Organizational resilience: Is there evidence for what works to support business continuity?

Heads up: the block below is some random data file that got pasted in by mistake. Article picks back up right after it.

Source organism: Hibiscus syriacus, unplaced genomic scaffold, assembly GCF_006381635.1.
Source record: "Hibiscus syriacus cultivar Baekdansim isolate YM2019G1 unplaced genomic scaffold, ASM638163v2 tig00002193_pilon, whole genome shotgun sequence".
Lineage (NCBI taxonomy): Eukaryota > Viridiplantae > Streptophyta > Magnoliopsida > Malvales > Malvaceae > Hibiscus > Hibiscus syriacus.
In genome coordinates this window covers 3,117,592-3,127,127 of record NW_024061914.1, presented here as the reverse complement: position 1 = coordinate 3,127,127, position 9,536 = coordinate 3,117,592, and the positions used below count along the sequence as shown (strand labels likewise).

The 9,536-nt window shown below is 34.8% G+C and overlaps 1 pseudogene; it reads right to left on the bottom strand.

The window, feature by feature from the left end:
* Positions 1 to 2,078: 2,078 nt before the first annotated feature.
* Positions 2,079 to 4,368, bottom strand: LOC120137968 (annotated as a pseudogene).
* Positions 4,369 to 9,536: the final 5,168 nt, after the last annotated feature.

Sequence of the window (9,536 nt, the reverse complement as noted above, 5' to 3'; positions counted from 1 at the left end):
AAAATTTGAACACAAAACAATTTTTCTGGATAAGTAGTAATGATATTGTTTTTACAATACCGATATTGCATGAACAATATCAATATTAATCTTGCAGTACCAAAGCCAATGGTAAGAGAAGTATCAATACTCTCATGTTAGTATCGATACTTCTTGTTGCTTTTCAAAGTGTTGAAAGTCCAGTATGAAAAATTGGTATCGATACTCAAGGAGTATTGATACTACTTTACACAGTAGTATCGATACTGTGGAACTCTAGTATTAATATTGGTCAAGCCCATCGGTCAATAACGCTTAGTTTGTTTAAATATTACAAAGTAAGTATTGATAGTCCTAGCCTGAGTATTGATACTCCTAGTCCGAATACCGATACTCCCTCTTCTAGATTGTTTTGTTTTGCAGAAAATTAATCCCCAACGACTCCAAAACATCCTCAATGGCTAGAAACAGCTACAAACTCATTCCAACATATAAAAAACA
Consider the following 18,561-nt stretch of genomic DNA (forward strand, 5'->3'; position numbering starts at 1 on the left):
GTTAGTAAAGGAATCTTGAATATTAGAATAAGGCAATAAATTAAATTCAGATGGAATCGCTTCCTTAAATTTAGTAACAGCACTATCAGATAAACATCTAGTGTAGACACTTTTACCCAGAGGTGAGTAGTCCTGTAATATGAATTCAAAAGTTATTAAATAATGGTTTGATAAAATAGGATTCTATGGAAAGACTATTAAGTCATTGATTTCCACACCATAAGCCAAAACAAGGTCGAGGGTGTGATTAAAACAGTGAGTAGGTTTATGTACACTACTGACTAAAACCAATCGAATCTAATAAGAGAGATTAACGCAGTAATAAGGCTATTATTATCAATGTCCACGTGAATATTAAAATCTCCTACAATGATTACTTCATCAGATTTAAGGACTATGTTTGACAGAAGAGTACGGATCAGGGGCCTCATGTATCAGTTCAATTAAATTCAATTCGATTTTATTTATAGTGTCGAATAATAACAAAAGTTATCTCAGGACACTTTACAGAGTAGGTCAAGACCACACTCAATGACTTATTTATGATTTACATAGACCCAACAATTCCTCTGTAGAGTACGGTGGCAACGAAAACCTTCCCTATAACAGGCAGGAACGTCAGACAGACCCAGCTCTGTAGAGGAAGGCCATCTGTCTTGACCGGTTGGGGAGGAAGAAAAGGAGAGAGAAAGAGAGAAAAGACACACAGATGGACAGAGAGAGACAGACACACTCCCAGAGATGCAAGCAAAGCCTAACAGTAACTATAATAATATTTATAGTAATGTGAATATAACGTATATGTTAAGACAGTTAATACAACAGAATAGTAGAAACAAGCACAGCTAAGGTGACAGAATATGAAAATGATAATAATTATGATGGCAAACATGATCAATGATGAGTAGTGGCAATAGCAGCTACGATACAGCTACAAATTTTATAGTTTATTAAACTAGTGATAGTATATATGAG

The purpose of this presentation is to examine and critique the varied literature & commentary on sustaining organizational continuity and to determine if there is supporting evidence for what works. BP oil spill; Lehman Brothers; Wall Street meltdown; Apple’s IPhone, Amazon’s Kindle—whether the result of disaster, unexpected events or competition, recent events have highlighted the need for effectively dealing with situations that threaten continuity of operations (COOP) (Weick and Sutcliffe, 2007, p. ix)—that is, to be resilient. Most definitions emphasize resilience as the ability to ‘bounce back’ from difficulties: “the capability to rebound from a disaster …and return to normal functioning with little delay” (Chandra/RAND, p 2); “dynamic process encompassing positive adaptation within the context of significant adversity” (Luther et al, p.543); “the ability to reinvent business models and strategies as circumstances change” (Hamel & Valikangas, 2003, p 53). Others focus on the need for proactive approaches: the ‘identification of potential risks, proactive steps, to ensure an organization thrives in the face of adversity” (Somers, 2009, pp 13+); creating “a rapid, flexible, innovative and effective response when a future crisis presents itself” (Boin and Lagadec, 2000, p 188). The analyses are connected to point(s) on a resilience continuum.Organizational Resilience: Is there Evidence for What Works to Support Business Continuity? Claudine SchWeber, Ph.D. Marcia Bouchard , DM University of Maryland University College April 14, 2011 1Business Continuity & Resilience • Continuity of operations (coop): “an institution’s ability to maintain or restore its business…when some circumstance threatens or disrupts normal operations” • Resilience perspectives: Content: Economic: “ability to reinvent business models and strategies as circumstances change” Process: Anticipatory: “Identification of potential risks, proactive steps to [enable survival]”; Crisis: ‘capability to rebound from disaster...and return to normal functioning’ 2Primary Focus of the literature • Individual • Community • Organization/ management 3Definitions --Examples • “…positive adaptation in any kind of dynamic system that comes under challenge or threat.” (Masten & Wright, 2009, p. 215) • “the capability to rebound from a disaster…and to return to normal functioning with little delay” (Chandra et al., 2010) • “capacity to cope with unanticipated dangers after they have become manifest…[learning to] bounce back” (Comfort, 1994, p. 158) 4What does the literature indicate about “what works” to promote business continuity? 5 Research Question Resilience Continuum 6 Anticipation (preparation) Management during event (response) Resilience (recovery) Thriving or Hyper – resilience (better off) Crisis: Trigger Event7 Method • Modified “Evidence-Based Research” (pioneered at Carnegie Mellon) • Literature search –57 sources: books or book chapters, scholarly articles, professional articles, dissertations, special reports/white papers. • Inclusion/exclusion criteria: 45 items remained • Analyzed resources—3 major themes: a) anticipation-preparation; b) leadership; c) communicationCon’t • Systematic review to “identify, acquire, extract and synthesize existing research studies” (Leseure et al, 2004, p. 14) • 57initial Sources = 9 books/chapters; 34 scholarly articles; 10 professional articles; 2 dissertations; 2 white papers 8Method step 1 • Key Word Searches--scholarly: 48 documents found for: (resilience and corporations) OR (resilience and firms) OR (resilience and corporation) OR (resilience and enterprises) OR (resilient firms) OR (resilient corporations) OR (resilient enterprises) and more…. Total = 57 9Method step 2–ResearchClassification 10Step 3:Exclusion/Inclusion Criteria • Exclusion: focused on individuals (i.e. child trauma, drug addiction); government entities; or had a narrow scope (e.g. supply chain); published before 1990 • Inclusion: focus on organizations; identifiable concepts related to resilience; referred to stage in continuum; published between 1990-2010. • N=45 11Step 4:Analysis by Major Themes 12Step 5: Literature Scoring 13Step 6: Literature Assessment 14Limitations • Modified EBR Method • Limited search to 57 original resources45 • Did not carry out scoring (step 5); assessment (step 6) • Limited direct attention to recovery stage 15What we learned Re What Works? Primary Focus: Anticipation-Preparation • Become a High Reliability Organization (HRO) • Develop a ‘culture of resilience’ • Responsibility of Senior Leadership: avoid ‘amnesia syndrome’; develop a ‘preoccupation with [potential] failure’; conduct resilience audits; take charge • Hire staff with experience (‘strategic hires’) 16What we learned (2) • Identify and develop ‘back-up’ systems: technology, other business locations, reserve fund. e.g. Xavier U and Hurricane Katrina—tech backup in California. • Delegate decision-making throughout organization; able to make decisions in ‘unfamiliar contexts’ (e.g. 9/11 and Morgan Stanley) 17What we learned (3) • Leadership, Communication Able to make decisions under pressure Develop and test BCM plans Communicate with various stakeholders, including the public (not just Board members)—early and often! Establish a communication management strategy, plan, resources and implementation, and continual review Plan for reputation management with stakeholders, media. 18Conclusion Organization resilience requires: Executive attention—commitment to a culture of resilience Avoidance of complacency (HRO) Periodic internal communication and readiness to implement external communication plan Identifying and critiquing lessons learned …Practice, Practice, Practice 19Further Research • Case analyses • Expand EBR process to include steps 5 (assessment criteria) and 6 (scoring) • Read and compare scholar and practitioner perspectives • Explore the ‘leadership’ issue more intensivelyThank You Comments/Questions Suggested resources using secondary literature: www.aimresearch.org www.evidencebased-management.com Please contact us at: email@example.com firstname.lastname@example.org 2